12:08 GMT +320 July 2018
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    Cast member Natalie Portman poses at the premiere for Annihilation in Los Angeles, California, U.S., February 13, 2018

    Bibis Come & Go, Israel Remains: Journo Explains Frustration Over Portman 'Snub'

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    Natalie Portman's decision not to go to Israel next month to accept an award at a ceremony attended by the Israeli prime minister hit a nerve among Israeli officials. Hen Mazzig, a journalist who published an open letter to Portman criticizing her decision from a progressive point of view, told Radio Sputnik what bothers him about the move.

    Sputnik: In your open letter you stated that you were frustrated by Mrs. Portman's words and actions. Could you explain what it was that you found disturbing?

    Hen Mazzig: I think the whole style in which she tried to relay her message is a symptom of a very American type of approach. We see that the political debate in America today is so polarized, and what Portman did is basically to try to bring this type of debate into this issue, and I don't think we need it here.

    If you have problems with Prime Minister Bibi Netanyahu, if you don't support the current government, which by the way I don't support either, there's a way to protest, but you need to come to Israel, even if you're saying that you're not practicing a boycott. This is a time when every statement of denying an Israeli prize or denying a visit to Israel has been interpreted as a boycott.

    Just the very fact that her manager said in the beginning that she wouldn't show up at a public event in Israel is disheartening. The fact [is that she goes] to events in the US, although she clearly disagrees with Donald Trump; she goes to China for events, even though I'm sure she disagrees with the Chinese government.

    I do think that she's not anti-Israeli. I don't think she has hatred toward Israelis. She's passionate about her ideas, but just the way she did it is frustrating.

    Sputnik: Many have pointed out that Mrs. Portman speaks very neutrally about current events without going into detail; she didn't call for other people to boycott. Some would say that she was sort of restrained in her reaction. Why is it that you've taken such offense?

    Hen Mazzig: She also posted on her Instagram a couple of days ago where she said that she doesn't want anyone to speak for her, clearly noting that her manager was making statements for her, and saying that she's not taking part in the BDS [Boycott, Divestment & Sanctions] Movement, but that she is critical of Israel and is not trying to boycott the entire nation.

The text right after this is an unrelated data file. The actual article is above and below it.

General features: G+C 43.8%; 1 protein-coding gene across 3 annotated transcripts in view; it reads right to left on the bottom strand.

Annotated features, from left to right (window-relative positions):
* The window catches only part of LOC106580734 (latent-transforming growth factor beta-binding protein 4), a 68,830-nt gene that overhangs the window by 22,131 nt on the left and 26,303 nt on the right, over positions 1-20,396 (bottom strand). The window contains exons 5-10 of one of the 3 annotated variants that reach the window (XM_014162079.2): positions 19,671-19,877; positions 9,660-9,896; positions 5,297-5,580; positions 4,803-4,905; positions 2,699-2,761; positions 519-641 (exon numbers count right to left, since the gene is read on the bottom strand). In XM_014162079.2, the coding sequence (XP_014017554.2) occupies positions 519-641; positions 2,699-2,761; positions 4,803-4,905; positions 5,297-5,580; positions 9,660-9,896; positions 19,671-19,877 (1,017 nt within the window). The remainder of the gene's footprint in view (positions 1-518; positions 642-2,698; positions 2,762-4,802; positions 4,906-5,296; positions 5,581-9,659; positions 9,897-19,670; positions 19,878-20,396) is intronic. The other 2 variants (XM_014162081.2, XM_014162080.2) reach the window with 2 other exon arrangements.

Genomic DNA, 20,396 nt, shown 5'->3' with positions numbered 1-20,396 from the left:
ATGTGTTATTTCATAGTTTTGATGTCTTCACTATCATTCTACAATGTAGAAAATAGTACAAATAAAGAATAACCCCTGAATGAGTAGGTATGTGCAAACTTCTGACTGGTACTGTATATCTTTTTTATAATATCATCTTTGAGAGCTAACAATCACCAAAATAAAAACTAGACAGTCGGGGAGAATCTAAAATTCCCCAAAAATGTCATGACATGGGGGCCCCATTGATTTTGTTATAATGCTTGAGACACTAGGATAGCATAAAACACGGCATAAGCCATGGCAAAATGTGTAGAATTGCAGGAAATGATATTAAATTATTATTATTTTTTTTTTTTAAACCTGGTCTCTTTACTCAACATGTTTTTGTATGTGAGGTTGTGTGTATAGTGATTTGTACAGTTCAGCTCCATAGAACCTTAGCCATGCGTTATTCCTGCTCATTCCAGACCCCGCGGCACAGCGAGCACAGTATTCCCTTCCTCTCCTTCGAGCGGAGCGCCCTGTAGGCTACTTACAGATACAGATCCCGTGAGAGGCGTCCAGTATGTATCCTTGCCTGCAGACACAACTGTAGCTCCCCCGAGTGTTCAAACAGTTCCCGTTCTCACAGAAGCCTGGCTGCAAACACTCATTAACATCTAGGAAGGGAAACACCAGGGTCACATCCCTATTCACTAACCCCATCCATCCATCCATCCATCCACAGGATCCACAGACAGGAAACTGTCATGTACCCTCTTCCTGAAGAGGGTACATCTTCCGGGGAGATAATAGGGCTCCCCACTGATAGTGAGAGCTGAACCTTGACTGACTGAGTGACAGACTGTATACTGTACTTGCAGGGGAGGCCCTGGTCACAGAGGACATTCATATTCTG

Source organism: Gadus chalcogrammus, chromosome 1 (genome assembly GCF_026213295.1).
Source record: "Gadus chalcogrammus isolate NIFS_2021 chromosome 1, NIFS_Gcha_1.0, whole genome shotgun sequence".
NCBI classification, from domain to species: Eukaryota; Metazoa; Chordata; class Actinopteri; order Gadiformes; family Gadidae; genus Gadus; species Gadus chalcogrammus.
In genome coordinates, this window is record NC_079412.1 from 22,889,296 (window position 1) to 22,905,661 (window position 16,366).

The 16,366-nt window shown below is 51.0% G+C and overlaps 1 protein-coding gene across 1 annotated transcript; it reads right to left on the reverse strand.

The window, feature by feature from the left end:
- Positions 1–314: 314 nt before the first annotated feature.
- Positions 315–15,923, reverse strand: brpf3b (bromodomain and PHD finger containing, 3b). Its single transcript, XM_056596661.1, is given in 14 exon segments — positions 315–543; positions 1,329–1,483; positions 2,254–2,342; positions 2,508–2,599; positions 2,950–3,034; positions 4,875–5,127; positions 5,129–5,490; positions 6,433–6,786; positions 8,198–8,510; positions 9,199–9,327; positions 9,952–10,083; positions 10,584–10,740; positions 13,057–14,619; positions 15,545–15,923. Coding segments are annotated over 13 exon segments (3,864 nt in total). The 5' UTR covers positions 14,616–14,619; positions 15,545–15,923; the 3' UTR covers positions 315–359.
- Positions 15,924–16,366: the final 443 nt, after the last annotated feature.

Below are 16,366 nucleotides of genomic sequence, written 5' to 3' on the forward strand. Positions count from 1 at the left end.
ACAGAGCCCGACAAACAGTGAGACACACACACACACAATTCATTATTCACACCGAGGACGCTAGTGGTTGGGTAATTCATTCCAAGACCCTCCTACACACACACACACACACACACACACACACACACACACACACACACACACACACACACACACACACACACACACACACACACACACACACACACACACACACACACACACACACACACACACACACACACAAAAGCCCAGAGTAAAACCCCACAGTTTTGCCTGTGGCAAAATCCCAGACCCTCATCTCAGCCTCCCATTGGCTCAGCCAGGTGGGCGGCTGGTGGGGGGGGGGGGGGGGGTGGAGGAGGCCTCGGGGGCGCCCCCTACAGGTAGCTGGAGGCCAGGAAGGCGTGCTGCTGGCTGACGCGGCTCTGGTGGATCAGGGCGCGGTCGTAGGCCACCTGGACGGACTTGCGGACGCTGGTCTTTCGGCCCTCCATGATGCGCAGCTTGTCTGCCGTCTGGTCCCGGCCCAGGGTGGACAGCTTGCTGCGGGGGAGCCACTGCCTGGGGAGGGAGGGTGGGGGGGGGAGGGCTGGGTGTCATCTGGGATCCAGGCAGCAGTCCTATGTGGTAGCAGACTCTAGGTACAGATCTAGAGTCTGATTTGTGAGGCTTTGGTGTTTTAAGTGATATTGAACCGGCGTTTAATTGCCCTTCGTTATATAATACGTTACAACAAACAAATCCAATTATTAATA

There's a lot of semantics. People are saying, "why do we even care about it, why do we care about Natalie Portman?" Well we do care about Natalie Portman. The BDS Movement, the boycott movement is not about a real economic attack on Israel because they know that they can't really hurt Israel with economic measures. It's not even about a cultural boycott or the isolation of Israel because … artists are coming here and leaders are coming here. It's a lot about PR, it's about making it seem like there's some sort of a movement and gaining support from young people. 

    Natalie Portman has such a status, and young people like myself look up to her. And while I agree with her opinions on many political issues, the style and the way in which she [makes these opinions heard] is very important, especially in this case. It reflects negatively to say, "I'm not going to come and take a $2 million award that I can donate." She could have come here, gone up the stage, took the award and said that she's going to donate it to a left-wing organization to promote her social justice ideas. 

    There are just so many alternatives. Dame Helen Mirren was in Israel in 2016 to give the Genesis Award. She disagreed with Bibi Netanyahu's politics, but it didn't stop her from coming here; she declined to take any pictures with him because she doesn't agree with his politics. That's the style that I'm speaking about. If you have criticism, there's a way to put your criticism. Just snubbing Israel and saying, "I'm not boycotting the whole country, I'm just attacking the prime minister" [isn't the right approach]. He is just the current prime minister, and there is going to be another prime minister, but her actions are going to be remembered here and that's what irks us the most.

    Portman's decision not to accept the Genesis Prize, also dubbed the "Jewish Nobel," has caused a firestorm of criticism in Israel, with some politicians urging the government to strip the Oscar winner of her Israeli citizenship. Israeli Culture Minister Miri Regev lamented that the movie star seemed to have "fallen like ripe fruit into the hands of BDS campaign supporters." The Genesis Prize Foundation canceled the ceremony over Portman's decision, fearing their philanthropic initiative would be "politicized." Social media users were divided, some praising her for her bravery, with other slamming her for "caving to political correctness." 

    The views and opinions expressed by Hen Mazzig are those of the expert and do not necessarily reflect those of Sputnik.

    Related:

    No BDS Fan: Natalie Portman Rebuffs Criticism for Skipping “Jewish Nobel Prize”
    Natalie Portman Sets Twitter Ablaze With Stand Against “Recent Events” in Israel
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